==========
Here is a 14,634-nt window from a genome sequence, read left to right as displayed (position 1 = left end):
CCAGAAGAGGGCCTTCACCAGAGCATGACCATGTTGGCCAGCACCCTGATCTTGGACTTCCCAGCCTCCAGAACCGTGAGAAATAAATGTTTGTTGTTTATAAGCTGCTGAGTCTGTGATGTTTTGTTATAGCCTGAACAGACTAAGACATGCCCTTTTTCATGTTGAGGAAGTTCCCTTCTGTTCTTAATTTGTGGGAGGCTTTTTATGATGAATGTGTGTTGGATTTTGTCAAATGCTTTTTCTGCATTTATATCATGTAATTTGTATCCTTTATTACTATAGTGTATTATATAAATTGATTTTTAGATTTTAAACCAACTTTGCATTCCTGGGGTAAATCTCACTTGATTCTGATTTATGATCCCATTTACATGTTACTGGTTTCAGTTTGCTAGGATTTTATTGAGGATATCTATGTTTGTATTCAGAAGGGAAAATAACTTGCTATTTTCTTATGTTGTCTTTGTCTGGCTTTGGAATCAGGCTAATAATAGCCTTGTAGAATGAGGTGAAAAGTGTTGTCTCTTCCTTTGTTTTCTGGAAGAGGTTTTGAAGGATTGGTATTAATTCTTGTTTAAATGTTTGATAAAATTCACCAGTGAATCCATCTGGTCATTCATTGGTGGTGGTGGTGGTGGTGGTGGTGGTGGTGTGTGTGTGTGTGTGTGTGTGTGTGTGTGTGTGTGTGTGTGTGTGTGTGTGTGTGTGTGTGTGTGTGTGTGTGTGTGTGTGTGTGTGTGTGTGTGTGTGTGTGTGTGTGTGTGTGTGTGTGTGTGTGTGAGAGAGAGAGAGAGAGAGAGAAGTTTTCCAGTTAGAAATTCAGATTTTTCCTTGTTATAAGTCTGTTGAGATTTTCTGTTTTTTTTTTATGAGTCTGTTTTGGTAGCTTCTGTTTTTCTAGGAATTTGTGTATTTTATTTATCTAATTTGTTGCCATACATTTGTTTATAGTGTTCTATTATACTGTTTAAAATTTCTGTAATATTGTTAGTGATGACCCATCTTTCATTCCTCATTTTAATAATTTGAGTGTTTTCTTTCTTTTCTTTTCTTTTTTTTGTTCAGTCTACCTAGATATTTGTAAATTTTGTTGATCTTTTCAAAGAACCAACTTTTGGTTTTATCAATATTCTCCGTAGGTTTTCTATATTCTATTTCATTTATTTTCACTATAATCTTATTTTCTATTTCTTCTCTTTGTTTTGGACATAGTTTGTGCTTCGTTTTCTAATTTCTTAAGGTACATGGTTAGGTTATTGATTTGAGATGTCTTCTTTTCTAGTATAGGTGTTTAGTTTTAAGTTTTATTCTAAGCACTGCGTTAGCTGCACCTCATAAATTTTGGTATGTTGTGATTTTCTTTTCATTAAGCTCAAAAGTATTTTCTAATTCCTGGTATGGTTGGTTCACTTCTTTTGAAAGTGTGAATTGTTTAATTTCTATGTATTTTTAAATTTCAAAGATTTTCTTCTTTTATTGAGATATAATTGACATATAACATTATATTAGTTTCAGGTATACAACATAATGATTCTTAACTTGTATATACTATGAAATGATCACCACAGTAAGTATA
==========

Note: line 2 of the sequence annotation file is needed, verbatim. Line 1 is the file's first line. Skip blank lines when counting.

CCAGAAGAGGGCCTTCACCAGAGCATGACCATGTTGGCCAGCACCCTGATCTTGGACTTCCCAGCCTCCAGAACCGTGAGAAATAAATGTTTGTTGTTTATAAGCTGCTGAGTCTGTGATGTTTTGTTATAGCCTGAACAGACTAAGACATGCCCTTTTTCATGTTGAGGAAGTTCCCTTCTGTTCTTAATTTGTGGGAGGCTTTTTATGATGAATGTGTGTTGGATTTTGTCAAATGCTTTTTCTGCATTTATATCATGTAATTTGTATCCTTTATTACTATAGTGTATTATATAAATTGATTTTTAGATTTTAAACCAACTTTGCATTCCTGGGGTAAATCTCACTTGATTCTGATTTATGATCCCATTTACATGTTACTGGTTTCAGTTTGCTAGGATTTTATTGAGGATATCTATGTTTGTATTCAGAAGGGAAAATAACTTGCTATTTTCTTATGTTGTCTTTGTCTGGCTTTGGAATCAGGCTAATAATAGCCTTGTAGAATGAGGTGAAAAGTGTTGTCTCTTCCTTTGTTTTCTGGAAGAGGTTTTGAAGGATTGGTATTAATTCTTGTTTAAATGTTTGATAAAATTCACCAGTGAATCCATCTGGTCATTCATTGGTGGTGGTGGTGGTGGTGGTGGTGGTGGTGTGTGTGTGTGTGTGTGTGTGTGTGTGTGTGTGTGTGTGTGTGTGTGTGTGTGTGTGTGTGTGTGTGTGTGTGTGTGTGTGTGTGTGTGTGTGTGTGTGTGTGTGTGTGTGTGTGTGTGTGTGTGTGTGAGAGAGAGAGAGAGAGAGAGAAGTTTTCCAGTTAGAAATTCAGATTTTTCCTTGTTATAAGTCTGTTGAGATTTTCTGTTTTTTTTTTATGAGTCTGTTTTGGTAGCTTCTGTTTTTCTAGGAATTTGTGTATTTTATTTATCTAATTTGTTGCCATACATTTGTTTATAGTGTTCTATTATACTGTTTAAAATTTCTGTAATATTGTTAGTGATGACCCATCTTTCATTCCTCATTTTAATAATTTGAGTGTTTTCTTTCTTTTCTTTTCTTTTTTTTGTTCAGTCTACCTAGATATTTGTAAATTTTGTTGATCTTTTCAAAGAACCAACTTTTGGTTTTATCAATATTCTCCGTAGGTTTTCTATATTCTATTTCATTTATTTTCACTATAATCTTATTTTCTATTTCTTCTCTTTGTTTTGGACATAGTTTGTGCTTCGTTTTCTAATTTCTTAAGGTACATGGTTAGGTTATTGATTTGAGATGTCTTCTTTTCTAGTATAGGTGTTTAGTTTTAAGTTTTATTCTAAGCACTGCGTTAGCTGCACCTCATAAATTTTGGTATGTTGTGATTTTCTTTTCATTAAGCTCAAAAGTATTTTCTAATTCCTGGTATGGTTGGTTCACTTCTTTTGAAAGTGTGAATTGTTTAATTTCTATGTATTTTTAAATTTCAAAGATTTTCTTCTTTTATTGAGATATAATTGACATATAACATTATATTAGTTTCAGGTATACAACATAATGATTCTTAACTTGTATATACTATGAAATGATCACCACAGTAAGTATA